Samuel Northrup, Editor-in-Chief
Americans woke up to Halloween week with a shocking development in the inquiry into Russian meddling in the 2016 presidential election lead by Assistant Attorney General Robert Mueller.
Former campaign chairman for President Donald Trump, Paul Manafort, a former Manafort business associate, Rick Gates, and former Trump campaign adviser George Papadopoulos were all indicted Monday.
Manafort and Gates pleaded not guilty that same day to 12 counts, which included conspiracy against the US and conspiracy to launder money, while Papadopoulos pleaded guilty to making false statements to the FBI about his contacts with Russian officials, according to Business Insider.
As the events that transpired marked the largest development to date in special counsel Mueller’s investigation, some of the names involved came as a surprise.
News of Manafort’s indictment came as no shock to professor of government at Utica College Nathaniel Richmond, while Papadopoulos’s involvement was not expected.
“The Papadopoulos one was a huge surprise, and that’s actually the more important one because that guy has already plead guilty and cut a deal,” Richmond said. “We’ll have to see what kind of info he has brought to the Mueller investigation, but that’s the real surprise.”
Inquiry into Manafort’s involvement with Russia while with the Trump campaign has been ongoing, with the lobbyist testifying in front of the Senate Intelligence Committee in July on a meeting between Trump campaign officials and a Russian lawyer believed to have compromising information on the Clinton campaign.
Manafort and his associate Gates are charged with several serious counts, including conspiracy against the United States, related to lobbying work between 2006 and 2015, according to the New York Times.
None of the charges are related to treason and the incidents in question occurred before Trump launched his campaign. However, this is something that could change, Richmond says.
“First of all, Mueller could amend the indictment as more info comes out,” he said. “He can add charges, he can cut a deal with Manafort to get him to talk about more recent things and possibly to point to other members of the Trump administration or transition team during the campaign for working with Russia. So, there’s a lot that can still happen.”
While Manafort is the more high-profile of the two Trump campaign workers, Richmond feels that Papadopoulos could be a source of further incriminating evidence of collusion between the Trump campaign and Russia.
Per Business Insider, Papadopoulos, a foreign policy adviser to the Trump campaign in early 2016, “secretly pleaded guilty Oct. 5 to making false statements to the FBI about the nature and extent of his contacts with foreign nationals who knew he had ties to senior Russian government officials.”
“I wouldn’t be surprised if we were to find out after he cut a deal with Mueller and that Papadopoulos may have taped other Trump administration officials or campaign officials and caught them making statements that will later get them arrested and charged,” Richmond said.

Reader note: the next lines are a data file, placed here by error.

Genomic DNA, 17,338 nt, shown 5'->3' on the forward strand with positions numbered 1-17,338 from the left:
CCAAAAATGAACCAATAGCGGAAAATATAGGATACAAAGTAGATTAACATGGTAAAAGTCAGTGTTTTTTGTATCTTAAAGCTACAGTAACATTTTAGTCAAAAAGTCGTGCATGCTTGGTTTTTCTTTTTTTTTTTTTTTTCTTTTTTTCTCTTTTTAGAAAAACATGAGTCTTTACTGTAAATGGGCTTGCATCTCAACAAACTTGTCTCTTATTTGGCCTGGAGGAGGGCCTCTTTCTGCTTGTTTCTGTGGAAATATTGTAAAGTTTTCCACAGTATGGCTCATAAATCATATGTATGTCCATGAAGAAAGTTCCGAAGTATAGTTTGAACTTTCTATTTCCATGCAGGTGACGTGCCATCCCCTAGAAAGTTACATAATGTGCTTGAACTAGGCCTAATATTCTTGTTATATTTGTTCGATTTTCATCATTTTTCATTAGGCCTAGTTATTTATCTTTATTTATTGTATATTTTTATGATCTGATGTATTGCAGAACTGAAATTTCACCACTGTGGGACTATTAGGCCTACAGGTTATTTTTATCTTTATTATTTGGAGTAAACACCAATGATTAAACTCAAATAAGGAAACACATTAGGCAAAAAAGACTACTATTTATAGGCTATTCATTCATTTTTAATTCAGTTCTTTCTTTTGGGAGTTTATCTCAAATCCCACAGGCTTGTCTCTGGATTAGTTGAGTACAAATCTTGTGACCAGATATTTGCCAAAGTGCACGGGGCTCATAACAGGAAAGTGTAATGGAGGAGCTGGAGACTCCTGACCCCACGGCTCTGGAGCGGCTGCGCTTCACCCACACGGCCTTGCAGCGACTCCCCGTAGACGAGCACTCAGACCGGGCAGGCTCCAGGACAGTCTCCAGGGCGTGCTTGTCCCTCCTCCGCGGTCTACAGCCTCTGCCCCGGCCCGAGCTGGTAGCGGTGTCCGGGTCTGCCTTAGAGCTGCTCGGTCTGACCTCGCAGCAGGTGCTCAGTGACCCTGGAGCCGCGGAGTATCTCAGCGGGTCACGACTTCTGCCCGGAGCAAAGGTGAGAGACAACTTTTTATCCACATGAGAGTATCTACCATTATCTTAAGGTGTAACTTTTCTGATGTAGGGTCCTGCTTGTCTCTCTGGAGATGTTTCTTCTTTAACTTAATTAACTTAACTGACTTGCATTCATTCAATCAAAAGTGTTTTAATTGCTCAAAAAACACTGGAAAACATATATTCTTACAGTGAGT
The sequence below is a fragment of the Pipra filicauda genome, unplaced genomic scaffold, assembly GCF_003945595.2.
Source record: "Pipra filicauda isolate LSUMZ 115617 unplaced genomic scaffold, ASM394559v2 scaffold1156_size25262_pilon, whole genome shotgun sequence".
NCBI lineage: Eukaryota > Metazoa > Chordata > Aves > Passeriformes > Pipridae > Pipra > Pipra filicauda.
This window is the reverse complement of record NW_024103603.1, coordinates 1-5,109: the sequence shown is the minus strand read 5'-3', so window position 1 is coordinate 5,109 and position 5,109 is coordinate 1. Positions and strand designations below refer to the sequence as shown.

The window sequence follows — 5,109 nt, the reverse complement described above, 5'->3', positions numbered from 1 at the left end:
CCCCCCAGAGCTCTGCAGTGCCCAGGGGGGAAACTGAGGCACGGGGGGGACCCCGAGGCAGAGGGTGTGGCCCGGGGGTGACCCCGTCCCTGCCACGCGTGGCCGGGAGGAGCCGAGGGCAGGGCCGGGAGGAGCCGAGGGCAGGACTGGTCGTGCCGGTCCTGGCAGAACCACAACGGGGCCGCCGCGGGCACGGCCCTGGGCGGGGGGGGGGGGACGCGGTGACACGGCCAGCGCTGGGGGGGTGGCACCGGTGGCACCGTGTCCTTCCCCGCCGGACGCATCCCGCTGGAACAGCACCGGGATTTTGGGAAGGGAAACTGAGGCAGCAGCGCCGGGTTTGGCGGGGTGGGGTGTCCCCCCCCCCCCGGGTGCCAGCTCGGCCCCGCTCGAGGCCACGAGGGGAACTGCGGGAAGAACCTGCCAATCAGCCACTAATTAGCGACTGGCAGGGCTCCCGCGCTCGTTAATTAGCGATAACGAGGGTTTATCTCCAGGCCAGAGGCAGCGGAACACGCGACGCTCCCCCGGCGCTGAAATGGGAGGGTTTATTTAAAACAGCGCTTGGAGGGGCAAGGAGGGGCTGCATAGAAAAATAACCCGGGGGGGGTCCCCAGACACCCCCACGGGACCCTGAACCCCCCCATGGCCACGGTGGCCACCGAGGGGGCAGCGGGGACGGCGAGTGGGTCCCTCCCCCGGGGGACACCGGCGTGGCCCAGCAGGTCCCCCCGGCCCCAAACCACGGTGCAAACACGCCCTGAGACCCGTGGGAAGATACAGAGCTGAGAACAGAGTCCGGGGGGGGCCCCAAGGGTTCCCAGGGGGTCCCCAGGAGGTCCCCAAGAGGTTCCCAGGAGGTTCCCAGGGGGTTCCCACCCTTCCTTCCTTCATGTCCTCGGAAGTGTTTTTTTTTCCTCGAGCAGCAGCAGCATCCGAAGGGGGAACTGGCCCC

According to the New York Times, the White House said the indictments had nothing to do with Trump or his campaign and “instead sought to refocus attention on Democrats and their actions during the race.”
Taking to Twitter shortly after news of the indictments broke, President Trump wrote: “Sorry, but this is years ago, before Paul Manafort was part of the Trump campaign. But why aren’t Crooked Hillary and the Dems the focus?????” The president had a follow-up tweet shortly after: “….Also, there is NO COLLUSION!”
Richmond says Monday’s incident could mark the “the beginning of the end for this administration,” something he expects may not arrive right away as the Mueller investigation continues.
“This the Watergate of our generation, of this generation I should say,” he said. “It’s even more serious and more sinister than Watergate was because because we did that to ourselves. This is Russia using and manipulating the American political system and the American people and letting Russia have influence over American politics.”
Oct. 31 NYC terror attack
8 are dead and another 12 injured after being struck by a truck in a Lower Manhattan near the World Trade Center memorial Tuesday afternoon.
The driver, now identified as Sayfullo Saipov of Uzbekistan, drove a Home Depot rental truck into a bike lane then drove “several blocks before slamming into a school bus and coming to a stop,” according to CBS News.
Saipov, 29, was shot by police and taken into custody after exiting the car and shouting “God is great” in Arabic, per CBS News.
Mayor Bill de Blasio, per NBC News, in an address with Gov. Andrew Cuomo, called the event “an act of terror and a particularly cowardly act of terror aimed at innocent civilians, aimed at people going about their lives who had no idea what was about to hit them.”
As of Nov. 1, according to ABC News, Saipov has been charged in connection to the attack and is eligible for the death penalty.